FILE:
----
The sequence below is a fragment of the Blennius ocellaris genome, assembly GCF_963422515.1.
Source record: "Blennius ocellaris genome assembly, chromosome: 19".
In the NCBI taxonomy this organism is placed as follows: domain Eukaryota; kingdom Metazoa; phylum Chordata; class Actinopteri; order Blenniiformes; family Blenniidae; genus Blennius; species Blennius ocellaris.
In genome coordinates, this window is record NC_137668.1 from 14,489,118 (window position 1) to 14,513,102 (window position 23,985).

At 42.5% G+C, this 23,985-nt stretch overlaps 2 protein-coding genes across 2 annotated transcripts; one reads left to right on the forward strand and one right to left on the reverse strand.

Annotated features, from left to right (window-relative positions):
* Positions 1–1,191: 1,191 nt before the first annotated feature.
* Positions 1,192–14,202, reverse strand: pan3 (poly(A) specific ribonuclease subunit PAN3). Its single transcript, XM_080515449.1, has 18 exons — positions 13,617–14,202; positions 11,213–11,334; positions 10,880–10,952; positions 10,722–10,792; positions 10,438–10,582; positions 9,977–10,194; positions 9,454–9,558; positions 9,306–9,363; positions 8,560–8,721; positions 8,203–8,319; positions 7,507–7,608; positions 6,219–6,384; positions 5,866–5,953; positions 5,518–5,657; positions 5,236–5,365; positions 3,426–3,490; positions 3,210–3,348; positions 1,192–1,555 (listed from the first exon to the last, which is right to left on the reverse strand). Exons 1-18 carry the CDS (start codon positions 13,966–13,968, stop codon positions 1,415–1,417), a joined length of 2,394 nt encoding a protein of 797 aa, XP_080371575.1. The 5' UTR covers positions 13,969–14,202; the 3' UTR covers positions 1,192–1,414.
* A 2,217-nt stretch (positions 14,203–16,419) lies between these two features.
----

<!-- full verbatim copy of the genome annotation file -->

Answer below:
The sequence below is a fragment of the Blennius ocellaris genome, assembly GCF_963422515.1.
Source record: "Blennius ocellaris genome assembly, chromosome: 19".
In the NCBI taxonomy this organism is placed as follows: domain Eukaryota; kingdom Metazoa; phylum Chordata; class Actinopteri; order Blenniiformes; family Blenniidae; genus Blennius; species Blennius ocellaris.
In genome coordinates, this window is record NC_137668.1 from 14,489,118 (window position 1) to 14,513,102 (window position 23,985).

At 42.5% G+C, this 23,985-nt stretch overlaps 2 protein-coding genes across 2 annotated transcripts; one reads left to right on the forward strand and one right to left on the reverse strand.

Annotated features, from left to right (window-relative positions):
* Positions 1–1,191: 1,191 nt before the first annotated feature.
* Positions 1,192–14,202, reverse strand: pan3 (poly(A) specific ribonuclease subunit PAN3). Its single transcript, XM_080515449.1, has 18 exons — positions 13,617–14,202; positions 11,213–11,334; positions 10,880–10,952; positions 10,722–10,792; positions 10,438–10,582; positions 9,977–10,194; positions 9,454–9,558; positions 9,306–9,363; positions 8,560–8,721; positions 8,203–8,319; positions 7,507–7,608; positions 6,219–6,384; positions 5,866–5,953; positions 5,518–5,657; positions 5,236–5,365; positions 3,426–3,490; positions 3,210–3,348; positions 1,192–1,555 (listed from the first exon to the last, which is right to left on the reverse strand). Exons 1-18 carry the CDS (start codon positions 13,966–13,968, stop codon positions 1,415–1,417), a joined length of 2,394 nt encoding a protein of 797 aa, XP_080371575.1. The 5' UTR covers positions 13,969–14,202; the 3' UTR covers positions 1,192–1,414.
* A 2,217-nt stretch (positions 14,203–16,419) lies between these two features.